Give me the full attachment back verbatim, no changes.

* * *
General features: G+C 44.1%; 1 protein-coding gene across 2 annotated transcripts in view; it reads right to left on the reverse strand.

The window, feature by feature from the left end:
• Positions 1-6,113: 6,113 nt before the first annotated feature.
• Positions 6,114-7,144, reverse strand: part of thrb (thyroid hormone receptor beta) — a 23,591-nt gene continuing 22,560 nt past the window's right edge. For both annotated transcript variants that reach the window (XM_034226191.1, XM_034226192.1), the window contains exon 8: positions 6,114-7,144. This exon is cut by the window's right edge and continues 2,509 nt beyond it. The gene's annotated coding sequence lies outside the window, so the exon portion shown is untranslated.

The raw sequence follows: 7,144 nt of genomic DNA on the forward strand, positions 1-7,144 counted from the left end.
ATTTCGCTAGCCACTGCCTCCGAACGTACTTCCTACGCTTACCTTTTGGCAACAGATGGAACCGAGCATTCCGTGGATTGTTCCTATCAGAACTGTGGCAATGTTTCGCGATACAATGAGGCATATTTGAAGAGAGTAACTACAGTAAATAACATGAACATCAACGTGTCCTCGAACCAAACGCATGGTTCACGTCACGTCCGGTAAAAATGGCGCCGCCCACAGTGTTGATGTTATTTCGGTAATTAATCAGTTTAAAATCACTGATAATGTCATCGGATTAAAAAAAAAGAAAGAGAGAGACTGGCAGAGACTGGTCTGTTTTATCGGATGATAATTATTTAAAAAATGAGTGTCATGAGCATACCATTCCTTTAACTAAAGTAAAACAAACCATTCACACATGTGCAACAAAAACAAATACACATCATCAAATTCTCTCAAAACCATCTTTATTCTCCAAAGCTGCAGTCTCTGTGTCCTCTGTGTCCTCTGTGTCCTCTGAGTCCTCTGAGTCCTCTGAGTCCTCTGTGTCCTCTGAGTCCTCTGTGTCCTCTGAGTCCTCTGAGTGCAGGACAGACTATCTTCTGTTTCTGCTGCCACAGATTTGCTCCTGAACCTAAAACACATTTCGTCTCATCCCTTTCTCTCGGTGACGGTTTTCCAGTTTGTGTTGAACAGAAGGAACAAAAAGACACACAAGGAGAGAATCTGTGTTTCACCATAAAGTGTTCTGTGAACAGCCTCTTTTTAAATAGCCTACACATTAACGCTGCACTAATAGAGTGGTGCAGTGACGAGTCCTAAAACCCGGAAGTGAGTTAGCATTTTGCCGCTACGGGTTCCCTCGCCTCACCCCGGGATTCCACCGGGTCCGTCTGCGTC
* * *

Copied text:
General features: G+C 44.1%; 1 protein-coding gene across 2 annotated transcripts in view; it reads right to left on the reverse strand.

The window, feature by feature from the left end:
• Positions 1-6,113: 6,113 nt before the first annotated feature.
• Positions 6,114-7,144, reverse strand: part of thrb (thyroid hormone receptor beta) — a 23,591-nt gene continuing 22,560 nt past the window's right edge. For both annotated transcript variants that reach the window (XM_034226191.1, XM_034226192.1), the window contains exon 8: positions 6,114-7,144. This exon is cut by the window's right edge and continues 2,509 nt beyond it. The gene's annotated coding sequence lies outside the window, so the exon portion shown is untranslated.

The raw sequence follows: 7,144 nt of genomic DNA on the forward strand, positions 1-7,144 counted from the left end.
ATTTCGCTAGCCACTGCCTCCGAACGTACTTCCTACGCTTACCTTTTGGCAACAGATGGAACCGAGCATTCCGTGGATTGTTCCTATCAGAACTGTGGCAATGTTTCGCGATACAATGAGGCATATTTGAAGAGAGTAACTACAGTAAATAACATGAACATCAACGTGTCCTCGAACCAAACGCATGGTTCACGTCACGTCCGGTAAAAATGGCGCCGCCCACAGTGTTGATGTTATTTCGGTAATTAATCAGTTTAAAATCACTGATAATGTCATCGGATTAAAAAAAAAGAAAGAGAGAGACTGGCAGAGACTGGTCTGTTTTATCGGATGATAATTATTTAAAAAATGAGTGTCATGAGCATACCATTCCTTTAACTAAAGTAAAACAAACCATTCACACATGTGCAACAAAAACAAATACACATCATCAAATTCTCTCAAAACCATCTTTATTCTCCAAAGCTGCAGTCTCTGTGTCCTCTGTGTCCTCTGTGTCCTCTGAGTCCTCTGAGTCCTCTGAGTCCTCTGTGTCCTCTGAGTCCTCTGTGTCCTCTGAGTCCTCTGAGTGCAGGACAGACTATCTTCTGTTTCTGCTGCCACAGATTTGCTCCTGAACCTAAAACACATTTCGTCTCATCCCTTTCTCTCGGTGACGGTTTTCCAGTTTGTGTTGAACAGAAGGAACAAAAAGACACACAAGGAGAGAATCTGTGTTTCACCATAAAGTGTTCTGTGAACAGCCTCTTTTTAAATAGCCTACACATTAACGCTGCACTAATAGAGTGGTGCAGTGACGAGTCCTAAAACCCGGAAGTGAGTTAGCATTTTGCCGCTACGGGTTCCCTCGCCTCACCCCGGGATTCCACCGGGTCCGTCTGCGTC